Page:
(A guest blog post from our friend Kurt Kandler of The 410 Bridge)
[...this is the fifth in a series of blogs that might just change the way you think about poverty and engaging the poor.]
Kwambekenya was one of the first communities The 410 Bridge partnered with in central Kenya. How the community got its name is rooted in its founding a few decades ago.
The people of Kwambekenya lived in the forest just outside the Aberdare National Park. Their community is literally at the end of a road that enters the Aberdare mountains. For years their primary livelihood was to harvest the timber from the forest. The Kenyan government, in an effort to save the national forest, mandated that the people of Kwambekenya leave the forest and establish their community elsewhere. The people of Kwambekenya were essentially evicted.
Thankfully, a large plot of land just outside the forest was owned by the Mbekenya who was willing to sell their land in small ¼ - ½ acre plots. Thus, Kwambekenya was founded.
The community gets its name from “Kwa” meaning “to / belonging to” and “mbekenya” representing the original owner of the land.
Ten years ago, when we were invited to visit Kwambekenya, we learned that the leadership was strong as were the people. Their shared struggle of being evicted and establishing a brand new community created a strong sense of community. We also learned their greatest challenge was the 10 km distance to the nearest hospital.
If community members were ill or if women experienced complications in pregnancy, it was virtually impossible to get to the hospital in time. Often the sick would be transported on bicycle or wheelbarrow across bumpy roads. The local 410 Bridge leadership council decided to build a health clinic in their community and asked if we would help. Which meant they needed land. They assessed the community’s level of participation in the project and decided they would raise 10-20% of the cost of the property after the next harvest.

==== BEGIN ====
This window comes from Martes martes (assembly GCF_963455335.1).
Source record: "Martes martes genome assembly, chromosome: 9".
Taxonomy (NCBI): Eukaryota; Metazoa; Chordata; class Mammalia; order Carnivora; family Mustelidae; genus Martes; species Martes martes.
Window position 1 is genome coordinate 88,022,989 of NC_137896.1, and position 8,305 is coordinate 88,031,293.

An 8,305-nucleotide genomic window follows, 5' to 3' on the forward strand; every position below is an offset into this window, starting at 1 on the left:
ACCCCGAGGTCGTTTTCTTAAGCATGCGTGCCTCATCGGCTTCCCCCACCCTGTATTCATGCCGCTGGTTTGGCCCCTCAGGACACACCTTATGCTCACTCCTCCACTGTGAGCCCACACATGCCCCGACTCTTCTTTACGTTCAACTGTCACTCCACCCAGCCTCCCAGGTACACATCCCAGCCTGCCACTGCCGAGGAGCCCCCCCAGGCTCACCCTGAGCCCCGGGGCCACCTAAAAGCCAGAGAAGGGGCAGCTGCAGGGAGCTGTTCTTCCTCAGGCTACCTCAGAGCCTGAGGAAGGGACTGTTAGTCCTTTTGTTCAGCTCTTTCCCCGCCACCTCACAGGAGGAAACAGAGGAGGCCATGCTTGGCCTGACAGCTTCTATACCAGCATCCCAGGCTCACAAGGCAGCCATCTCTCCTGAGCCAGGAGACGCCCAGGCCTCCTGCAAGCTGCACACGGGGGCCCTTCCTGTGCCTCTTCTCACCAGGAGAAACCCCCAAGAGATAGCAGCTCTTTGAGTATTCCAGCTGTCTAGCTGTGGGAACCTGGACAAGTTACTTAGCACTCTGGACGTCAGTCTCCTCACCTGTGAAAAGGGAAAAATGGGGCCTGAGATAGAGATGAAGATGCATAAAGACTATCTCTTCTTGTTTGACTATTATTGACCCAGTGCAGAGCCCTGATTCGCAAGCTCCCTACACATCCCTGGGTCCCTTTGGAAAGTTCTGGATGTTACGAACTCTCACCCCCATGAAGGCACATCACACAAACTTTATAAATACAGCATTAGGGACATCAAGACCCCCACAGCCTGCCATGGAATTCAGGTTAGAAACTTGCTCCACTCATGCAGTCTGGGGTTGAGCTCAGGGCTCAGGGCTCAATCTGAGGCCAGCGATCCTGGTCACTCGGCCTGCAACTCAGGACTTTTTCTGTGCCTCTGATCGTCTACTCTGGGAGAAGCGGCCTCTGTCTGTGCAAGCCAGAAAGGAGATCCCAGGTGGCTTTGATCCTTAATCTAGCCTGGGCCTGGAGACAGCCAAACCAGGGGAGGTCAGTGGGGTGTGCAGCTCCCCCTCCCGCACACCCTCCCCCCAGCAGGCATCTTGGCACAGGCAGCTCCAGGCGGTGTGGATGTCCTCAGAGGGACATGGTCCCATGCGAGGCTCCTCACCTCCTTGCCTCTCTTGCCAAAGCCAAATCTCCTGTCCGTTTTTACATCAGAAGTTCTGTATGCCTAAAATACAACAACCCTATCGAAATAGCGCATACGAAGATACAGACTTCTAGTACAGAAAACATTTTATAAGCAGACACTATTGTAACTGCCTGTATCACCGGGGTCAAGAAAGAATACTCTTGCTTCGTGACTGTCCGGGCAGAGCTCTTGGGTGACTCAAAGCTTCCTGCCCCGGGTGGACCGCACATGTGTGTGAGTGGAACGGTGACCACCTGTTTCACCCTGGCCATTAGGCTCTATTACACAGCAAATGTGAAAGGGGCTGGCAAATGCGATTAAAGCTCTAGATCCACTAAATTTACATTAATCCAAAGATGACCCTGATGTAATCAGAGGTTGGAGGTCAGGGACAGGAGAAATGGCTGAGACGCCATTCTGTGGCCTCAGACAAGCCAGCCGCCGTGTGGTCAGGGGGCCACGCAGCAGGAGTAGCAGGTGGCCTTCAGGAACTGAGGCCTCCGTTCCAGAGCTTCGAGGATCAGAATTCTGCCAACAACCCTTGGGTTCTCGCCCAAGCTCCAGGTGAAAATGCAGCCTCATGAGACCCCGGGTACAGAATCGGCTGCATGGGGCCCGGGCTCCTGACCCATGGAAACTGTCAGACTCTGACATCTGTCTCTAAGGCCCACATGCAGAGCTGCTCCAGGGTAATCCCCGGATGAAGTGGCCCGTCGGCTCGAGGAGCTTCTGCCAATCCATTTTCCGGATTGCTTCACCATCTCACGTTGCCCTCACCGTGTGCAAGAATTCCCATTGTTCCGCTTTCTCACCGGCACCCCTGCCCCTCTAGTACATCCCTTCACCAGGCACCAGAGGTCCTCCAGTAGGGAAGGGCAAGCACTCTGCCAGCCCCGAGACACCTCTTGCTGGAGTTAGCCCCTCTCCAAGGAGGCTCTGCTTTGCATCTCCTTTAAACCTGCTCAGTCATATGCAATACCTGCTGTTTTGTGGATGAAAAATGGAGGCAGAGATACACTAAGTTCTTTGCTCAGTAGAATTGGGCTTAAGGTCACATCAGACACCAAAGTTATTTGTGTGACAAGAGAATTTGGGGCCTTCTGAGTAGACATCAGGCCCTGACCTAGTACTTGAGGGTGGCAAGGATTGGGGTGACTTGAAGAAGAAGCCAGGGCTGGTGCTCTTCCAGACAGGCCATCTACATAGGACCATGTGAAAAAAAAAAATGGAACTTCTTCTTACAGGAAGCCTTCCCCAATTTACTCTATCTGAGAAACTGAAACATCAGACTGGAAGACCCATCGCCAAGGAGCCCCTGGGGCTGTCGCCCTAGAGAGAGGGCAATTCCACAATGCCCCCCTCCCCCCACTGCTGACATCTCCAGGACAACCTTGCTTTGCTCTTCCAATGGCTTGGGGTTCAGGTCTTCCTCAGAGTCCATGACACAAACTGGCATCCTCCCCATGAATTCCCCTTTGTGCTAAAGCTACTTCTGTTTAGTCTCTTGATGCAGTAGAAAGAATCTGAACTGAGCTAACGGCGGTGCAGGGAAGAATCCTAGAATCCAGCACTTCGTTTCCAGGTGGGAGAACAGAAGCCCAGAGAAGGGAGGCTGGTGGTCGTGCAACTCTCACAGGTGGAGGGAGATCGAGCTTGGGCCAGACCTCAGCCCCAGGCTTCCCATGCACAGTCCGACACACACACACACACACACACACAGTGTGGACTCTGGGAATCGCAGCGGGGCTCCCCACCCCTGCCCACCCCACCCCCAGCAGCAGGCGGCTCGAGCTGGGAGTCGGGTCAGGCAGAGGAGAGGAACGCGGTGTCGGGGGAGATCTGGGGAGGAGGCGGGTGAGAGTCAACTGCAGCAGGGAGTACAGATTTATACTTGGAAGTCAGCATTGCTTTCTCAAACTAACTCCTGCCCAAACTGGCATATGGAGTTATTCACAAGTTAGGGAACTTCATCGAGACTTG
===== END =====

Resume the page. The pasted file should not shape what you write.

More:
The bad guy in this story is not the usual suspect — water — but frost. An early frost wiped out their crop and the community was unable to raise their 10-20% commitment to the project. At a Leadership Council meeting, I (Kurt) leaned over to Andrew, the 410 Bridge Kenya Country Director, and said, “Can’t we just cover the difference and move on…?” I was tired of waiting. My impatience was fueled by an even more impatient donor who wanted to get on with the plan. Yesterday. But Andrew said, “No. If you do that, you’ll undermine the effort, and you’ll slow down the process of ownership. We’ll never recover and the relationship will never be the same.”
Most Westerners bring their idea of pace and time with them to the mission field. Major donors to projects want metrics delivered on time. They want results now. Land for Kwambekenya’s clinic eventually became a reality and so did the clinic, but not on the donor’s schedule. In this case, the most compelling determinant of pace was the crop rotation. That’s what dictated the community’s ability to live up to their commitment, not some Western project plan.
The 2017 Stupid Poverty Challenge is designed to mobilize youth to impact the lives of poor communities, especially in hurricane-ravaged Haiti. The Stupid Poverty Challenge campaign begins January 1, 2017 and culminates with a “Stupid Bowl Party” on February 5. We’d love your church or school to get onboard.
Register and/or get more information at www.StupidPoverty.org.